Making Sense of Intent Filters in Android 13

Todd Burner
Android Developers
Published in
5 min readJul 6, 2022


Before Android 13, when an app registered an exported component in its manifest and added an <intent-filter>, the component could be started by any explicit intent — even those that do not match the intent filter. In some circumstances this can allow other apps to trigger internal-only functionality.

This behavior has been updated in Android 13. Now intents that specify actions and originate from external apps are delivered to an exported component if and only if the intent matches its declared <intent-filter> elements.


In existing Android versions, there are two ways to deliver an intent to a component (such as an <activity>) where the intent does not match the component’s declared <intent-filter> elements:

  1. Explicit intents: intents with a component name set will always be delivered to the component, as long as the sender has permission.
  2. Intent selectors: when setting a matching intent as a selector of the main intent, the main intent will always be delivered.

Developers expected that intent-filters would impact all intents rather than just a subset. In fact we’ve seen a lot of confusion around intent-filters.

A Review

For each of the following questions, you are presented with the following:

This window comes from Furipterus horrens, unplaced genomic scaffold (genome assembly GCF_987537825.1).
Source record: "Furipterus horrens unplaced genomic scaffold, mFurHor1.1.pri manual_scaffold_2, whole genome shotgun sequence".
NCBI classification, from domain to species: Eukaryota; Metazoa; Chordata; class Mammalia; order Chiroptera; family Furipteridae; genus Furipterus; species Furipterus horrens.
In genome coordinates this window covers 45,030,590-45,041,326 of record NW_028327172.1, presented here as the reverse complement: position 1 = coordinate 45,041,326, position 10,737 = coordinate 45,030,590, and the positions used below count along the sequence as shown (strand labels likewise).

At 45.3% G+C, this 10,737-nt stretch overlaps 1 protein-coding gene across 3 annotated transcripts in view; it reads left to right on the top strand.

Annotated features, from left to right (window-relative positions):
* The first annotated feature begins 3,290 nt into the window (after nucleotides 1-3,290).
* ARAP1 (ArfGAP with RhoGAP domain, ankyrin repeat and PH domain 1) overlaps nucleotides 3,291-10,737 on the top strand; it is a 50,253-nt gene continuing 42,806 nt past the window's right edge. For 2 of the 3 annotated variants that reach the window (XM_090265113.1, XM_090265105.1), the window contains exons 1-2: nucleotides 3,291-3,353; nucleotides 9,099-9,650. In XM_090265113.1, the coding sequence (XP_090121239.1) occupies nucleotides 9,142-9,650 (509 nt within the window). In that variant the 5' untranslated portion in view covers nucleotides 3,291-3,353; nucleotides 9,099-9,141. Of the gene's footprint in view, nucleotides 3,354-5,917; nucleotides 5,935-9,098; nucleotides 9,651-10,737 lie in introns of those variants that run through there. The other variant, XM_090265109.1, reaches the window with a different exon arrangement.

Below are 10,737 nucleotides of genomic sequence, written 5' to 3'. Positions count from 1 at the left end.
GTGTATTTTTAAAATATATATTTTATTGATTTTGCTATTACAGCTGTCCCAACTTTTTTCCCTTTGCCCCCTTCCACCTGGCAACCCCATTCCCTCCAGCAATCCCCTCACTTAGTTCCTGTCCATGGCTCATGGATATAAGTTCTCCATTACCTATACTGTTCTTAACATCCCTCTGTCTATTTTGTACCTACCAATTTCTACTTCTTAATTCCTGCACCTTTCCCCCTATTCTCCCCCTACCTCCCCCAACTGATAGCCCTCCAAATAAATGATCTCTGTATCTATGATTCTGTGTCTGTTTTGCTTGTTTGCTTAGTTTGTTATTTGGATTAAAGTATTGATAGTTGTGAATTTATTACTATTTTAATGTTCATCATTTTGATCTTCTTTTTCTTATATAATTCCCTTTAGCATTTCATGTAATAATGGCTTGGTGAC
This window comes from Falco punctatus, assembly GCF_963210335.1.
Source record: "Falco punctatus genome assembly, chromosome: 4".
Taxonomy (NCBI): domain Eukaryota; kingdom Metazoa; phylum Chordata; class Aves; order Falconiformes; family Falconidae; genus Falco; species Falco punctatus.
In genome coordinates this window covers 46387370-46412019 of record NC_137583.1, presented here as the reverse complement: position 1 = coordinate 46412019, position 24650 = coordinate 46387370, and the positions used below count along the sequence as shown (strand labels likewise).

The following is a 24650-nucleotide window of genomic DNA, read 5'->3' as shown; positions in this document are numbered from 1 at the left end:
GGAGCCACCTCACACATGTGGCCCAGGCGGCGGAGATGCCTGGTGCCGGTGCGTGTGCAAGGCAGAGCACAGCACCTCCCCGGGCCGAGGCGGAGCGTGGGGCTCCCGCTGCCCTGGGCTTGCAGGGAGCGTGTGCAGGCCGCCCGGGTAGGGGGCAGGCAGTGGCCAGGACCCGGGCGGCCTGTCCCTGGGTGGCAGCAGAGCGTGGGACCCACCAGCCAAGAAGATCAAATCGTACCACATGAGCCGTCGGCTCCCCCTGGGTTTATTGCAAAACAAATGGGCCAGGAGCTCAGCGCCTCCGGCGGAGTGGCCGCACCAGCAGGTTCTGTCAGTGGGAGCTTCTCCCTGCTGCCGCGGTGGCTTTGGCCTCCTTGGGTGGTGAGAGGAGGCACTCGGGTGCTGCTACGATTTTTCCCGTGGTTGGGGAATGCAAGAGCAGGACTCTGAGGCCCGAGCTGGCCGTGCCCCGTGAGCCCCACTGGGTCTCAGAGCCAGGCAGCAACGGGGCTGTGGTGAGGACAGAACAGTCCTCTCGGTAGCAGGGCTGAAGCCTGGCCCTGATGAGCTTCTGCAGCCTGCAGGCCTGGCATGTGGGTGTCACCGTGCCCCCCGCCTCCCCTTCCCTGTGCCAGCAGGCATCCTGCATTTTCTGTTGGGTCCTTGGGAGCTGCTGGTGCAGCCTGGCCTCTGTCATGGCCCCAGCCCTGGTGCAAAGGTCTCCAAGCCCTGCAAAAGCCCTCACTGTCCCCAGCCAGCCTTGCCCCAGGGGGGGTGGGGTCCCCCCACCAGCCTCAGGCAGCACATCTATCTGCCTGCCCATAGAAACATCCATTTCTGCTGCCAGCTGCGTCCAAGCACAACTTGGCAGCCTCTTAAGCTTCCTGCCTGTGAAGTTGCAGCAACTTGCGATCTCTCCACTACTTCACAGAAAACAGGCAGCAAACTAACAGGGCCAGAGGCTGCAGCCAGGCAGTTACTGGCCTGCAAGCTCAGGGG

• The creation of an intent object, which is passed to startActivity() or sendBroadcast().
  • An <intent-filter> element.

Your job is to answer the question: Will the intent match the intent filter?

First, the intent:

And the intent filter:


If an intent does not contain any categories, Android will treat it as if CATEGORY_DEFAULT to all implicit intents passed to startActivity() and startActivityForResult(). Note, this behavior is defined if and only if that intent is used to launch an activity. Intent filters must include CATEGORY_DEFAULT in order to receive implicit activity intents (documentation). Note that this only applies when starting an activity. They do not apply to launching services or sending broadcasts.

To correctly match this example the intent filter should be implemented as follows:

How about another one?



No again!

An intent filter must specify a <data> element to accept intents with data (documentation). To match it should look like this:

One Risk Improved

In the past year we found one particular pitfall that we think we can help with, making intent filters work in a more intuitive way.

Let’s look at it as an example:



In existing Android versions, yes — the intent does match the filter! This is because explicit intents don’t need to match declared intent filters. When an app declares an exported component in its manifest and adds an <intent-filter>, the component can be started by any intent — even those that do not match the intent filter! This could have caused vulnerabilities in many apps.

Here is an example we’ve discovered in the wild:

Code of vulnerable app:

Components declared in victim’s manifest:

The action com.example.PRIVATE_INTERNAL_ACTION is not supposed to be accessible outside of the application, since the receiver that handles it (InternalReceiver) is not exported. However, due to the fact that ExternalReceiver does not check and guard the incoming action, a malicious actor can do the following to trigger internal functionality:

For apps that target Android 13+ this has now changed. The next section describes these changes.

What’s Changed?